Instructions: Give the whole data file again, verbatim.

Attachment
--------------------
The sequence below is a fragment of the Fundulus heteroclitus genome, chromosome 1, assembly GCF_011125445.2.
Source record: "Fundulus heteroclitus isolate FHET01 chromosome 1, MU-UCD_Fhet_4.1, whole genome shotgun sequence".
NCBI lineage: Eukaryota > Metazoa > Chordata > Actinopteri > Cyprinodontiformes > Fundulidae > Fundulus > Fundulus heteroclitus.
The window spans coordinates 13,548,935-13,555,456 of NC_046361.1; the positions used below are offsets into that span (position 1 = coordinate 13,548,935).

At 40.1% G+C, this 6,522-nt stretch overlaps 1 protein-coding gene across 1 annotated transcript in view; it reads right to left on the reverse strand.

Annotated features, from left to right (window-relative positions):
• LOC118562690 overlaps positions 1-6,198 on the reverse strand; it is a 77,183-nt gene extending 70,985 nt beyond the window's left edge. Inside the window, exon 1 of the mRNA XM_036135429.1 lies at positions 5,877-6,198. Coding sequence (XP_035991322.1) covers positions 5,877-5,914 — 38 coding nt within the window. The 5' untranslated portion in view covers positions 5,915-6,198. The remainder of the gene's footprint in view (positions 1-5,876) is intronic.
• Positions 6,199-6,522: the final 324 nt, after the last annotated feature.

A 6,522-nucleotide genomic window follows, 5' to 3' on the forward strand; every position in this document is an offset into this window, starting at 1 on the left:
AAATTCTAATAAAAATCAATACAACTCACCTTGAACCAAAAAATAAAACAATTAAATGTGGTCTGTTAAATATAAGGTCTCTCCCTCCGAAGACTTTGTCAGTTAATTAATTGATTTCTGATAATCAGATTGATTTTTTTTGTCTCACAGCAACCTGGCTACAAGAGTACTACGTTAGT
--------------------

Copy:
The sequence below is a fragment of the Fundulus heteroclitus genome, chromosome 1, assembly GCF_011125445.2.
Source record: "Fundulus heteroclitus isolate FHET01 chromosome 1, MU-UCD_Fhet_4.1, whole genome shotgun sequence".
NCBI lineage: Eukaryota > Metazoa > Chordata > Actinopteri > Cyprinodontiformes > Fundulidae > Fundulus > Fundulus heteroclitus.
The window spans coordinates 13,548,935-13,555,456 of NC_046361.1; the positions used below are offsets into that span (position 1 = coordinate 13,548,935).

At 40.1% G+C, this 6,522-nt stretch overlaps 1 protein-coding gene across 1 annotated transcript in view; it reads right to left on the reverse strand.

Annotated features, from left to right (window-relative positions):
• LOC118562690 overlaps positions 1-6,198 on the reverse strand; it is a 77,183-nt gene extending 70,985 nt beyond the window's left edge. Inside the window, exon 1 of the mRNA XM_036135429.1 lies at positions 5,877-6,198. Coding sequence (XP_035991322.1) covers positions 5,877-5,914 — 38 coding nt within the window. The 5' untranslated portion in view covers positions 5,915-6,198. The remainder of the gene's footprint in view (positions 1-5,876) is intronic.
• Positions 6,199-6,522: the final 324 nt, after the last annotated feature.

A 6,522-nucleotide genomic window follows, 5' to 3' on the forward strand; every position in this document is an offset into this window, starting at 1 on the left:
AAATTCTAATAAAAATCAATACAACTCACCTTGAACCAAAAAATAAAACAATTAAATGTGGTCTGTTAAATATAAGGTCTCTCCCTCCGAAGACTTTGTCAGTTAATTAATTGATTTCTGATAATCAGATTGATTTTTTTTGTCTCACAGCAACCTGGCTACAAGAGTACTACGTTAGT